Here’s how we can make a difference for local teachers and their students
You can make a difference for a teacher and a class near you.
The North Central Education Foundation helps teachers in our region provide unique hands-on learning opportunities through its annual grant program. The foundation, which is the philanthropic arm of the North Central Educational Service District, was able to fund 159 teacher grants this year totaling more than $44,000, the highest number of grants given out in the history of the foundation.
However, there are dozens of other worthy classroom grants that could not be funded this year submitted by teachers who need a little help to bring a creative program into their classroom, according to Eldene Wall, who coordinates the program.
There are dozens of worthy grant applications available for adoption that would make a meaningful difference to students, Wall told me. The grants are $300 per classroom, which makes it affordable for folks in our region who believe in the value of education to make a tangible difference in a classroom.
For community members who are inspired to adopt a classroom grant, the foundation makes it easy to find a teacher or a project. People can go to www.loveteachers.org and click on the “2022 grants for adoption” tab on the left. You can look for the names of teachers you know, find projects that inspire you, or look for schools that you or a family member once attended.
You can make a donation and mention the classroom you’d like to support. It’s a pretty seamless process.
We are blessed to have countless great teachers in our region who give their heart and soul to help inspire and encourage kids. The adopt-a-grant effort is a way to support hands-on learning opportunities.
I am a big fan of this program because I’ve seen how it impacts students and teachers. My parents, Wilfred and Kathleen Woods, set up the Woods Family Music and Arts Fund to support arts programs in the region. Each year, $5,000 from that fund is used to support 16 teacher grants that are music and arts related.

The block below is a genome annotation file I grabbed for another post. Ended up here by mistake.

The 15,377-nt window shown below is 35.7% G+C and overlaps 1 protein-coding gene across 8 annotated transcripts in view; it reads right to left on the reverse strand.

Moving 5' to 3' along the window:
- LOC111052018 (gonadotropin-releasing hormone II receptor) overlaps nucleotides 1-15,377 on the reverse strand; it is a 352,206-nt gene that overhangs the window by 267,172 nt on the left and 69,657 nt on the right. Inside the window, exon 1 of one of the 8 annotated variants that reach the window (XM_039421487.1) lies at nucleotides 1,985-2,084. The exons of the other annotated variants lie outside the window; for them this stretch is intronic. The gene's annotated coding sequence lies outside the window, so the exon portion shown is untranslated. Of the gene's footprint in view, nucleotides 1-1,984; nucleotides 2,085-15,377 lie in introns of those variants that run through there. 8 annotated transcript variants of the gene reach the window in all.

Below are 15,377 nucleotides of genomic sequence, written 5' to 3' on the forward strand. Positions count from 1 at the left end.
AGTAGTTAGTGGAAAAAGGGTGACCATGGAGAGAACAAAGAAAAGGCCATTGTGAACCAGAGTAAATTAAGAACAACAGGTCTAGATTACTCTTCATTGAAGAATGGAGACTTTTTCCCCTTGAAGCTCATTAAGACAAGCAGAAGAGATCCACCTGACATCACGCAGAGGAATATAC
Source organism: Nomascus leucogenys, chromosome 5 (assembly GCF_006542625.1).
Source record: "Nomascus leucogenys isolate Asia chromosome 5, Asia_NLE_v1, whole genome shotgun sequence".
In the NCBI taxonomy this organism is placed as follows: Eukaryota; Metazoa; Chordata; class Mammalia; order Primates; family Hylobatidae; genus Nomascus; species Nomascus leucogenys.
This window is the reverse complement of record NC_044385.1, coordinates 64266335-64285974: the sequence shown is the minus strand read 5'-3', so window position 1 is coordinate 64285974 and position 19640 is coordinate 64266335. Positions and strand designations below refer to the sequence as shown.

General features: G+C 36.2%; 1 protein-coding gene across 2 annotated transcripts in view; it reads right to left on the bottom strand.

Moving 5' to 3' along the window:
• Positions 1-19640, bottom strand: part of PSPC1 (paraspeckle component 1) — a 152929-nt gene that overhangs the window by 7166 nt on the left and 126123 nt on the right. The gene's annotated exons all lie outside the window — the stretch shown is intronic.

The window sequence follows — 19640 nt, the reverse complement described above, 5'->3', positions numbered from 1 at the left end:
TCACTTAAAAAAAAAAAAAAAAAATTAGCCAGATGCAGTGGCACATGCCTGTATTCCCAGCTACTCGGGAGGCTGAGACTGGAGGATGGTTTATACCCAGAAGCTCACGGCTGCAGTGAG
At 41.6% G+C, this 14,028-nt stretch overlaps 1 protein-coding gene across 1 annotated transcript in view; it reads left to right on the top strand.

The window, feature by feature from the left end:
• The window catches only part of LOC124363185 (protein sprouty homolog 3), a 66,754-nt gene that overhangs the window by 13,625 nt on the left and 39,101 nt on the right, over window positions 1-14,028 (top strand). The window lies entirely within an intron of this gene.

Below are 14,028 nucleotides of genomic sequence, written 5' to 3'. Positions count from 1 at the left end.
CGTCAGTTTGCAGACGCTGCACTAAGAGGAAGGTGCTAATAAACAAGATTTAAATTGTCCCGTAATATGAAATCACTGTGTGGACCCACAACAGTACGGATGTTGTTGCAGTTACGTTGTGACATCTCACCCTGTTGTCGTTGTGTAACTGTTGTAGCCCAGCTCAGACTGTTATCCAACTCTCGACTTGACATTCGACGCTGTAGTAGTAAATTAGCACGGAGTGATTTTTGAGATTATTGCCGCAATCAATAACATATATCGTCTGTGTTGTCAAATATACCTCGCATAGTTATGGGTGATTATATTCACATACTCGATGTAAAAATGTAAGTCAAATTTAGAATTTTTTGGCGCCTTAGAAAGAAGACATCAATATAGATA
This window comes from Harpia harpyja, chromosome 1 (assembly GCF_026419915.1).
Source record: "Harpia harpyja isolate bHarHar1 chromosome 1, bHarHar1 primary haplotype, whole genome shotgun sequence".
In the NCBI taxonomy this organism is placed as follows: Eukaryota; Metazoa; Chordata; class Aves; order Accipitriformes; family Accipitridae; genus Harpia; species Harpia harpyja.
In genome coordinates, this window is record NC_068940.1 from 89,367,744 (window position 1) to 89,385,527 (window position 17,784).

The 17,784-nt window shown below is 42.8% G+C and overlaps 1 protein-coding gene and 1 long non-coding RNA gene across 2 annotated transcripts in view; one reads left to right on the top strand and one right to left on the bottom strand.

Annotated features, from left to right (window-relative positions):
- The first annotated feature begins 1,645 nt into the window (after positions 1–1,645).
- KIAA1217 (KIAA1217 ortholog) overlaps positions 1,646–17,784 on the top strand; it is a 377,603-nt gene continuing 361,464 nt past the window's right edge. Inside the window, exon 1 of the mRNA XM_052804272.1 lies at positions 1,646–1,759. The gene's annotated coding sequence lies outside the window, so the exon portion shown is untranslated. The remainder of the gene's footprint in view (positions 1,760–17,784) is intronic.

Invariably, we receive notes from teachers and their students who share how those funds are used in the classroom and those cards and pictures are touching. Last spring, I was visiting Mansfield School and bumped into retiring art teacher Marie Goulet, who showed me pottery students created thanks to funding from NCEF.
A check for $300 may not seem like a lot of money, but when the foundation gives out these checks in late October each year at a special award celebration, the mood is festive and jubilant. It’s a big deal to these teachers and you can see that it really means a lot.
Teachers have an increasingly challenging job meeting students where they are and helping them get excited about learning. Students come from a wide range of backgrounds and teachers have to adapt their methods and approaches to meet those diverse needs.
As a former board member of the foundation, I had the opportunity to meet countless teachers who brought enthusiasm, energy and a passion for helping kids. They love kids and we can help them by supporting this program.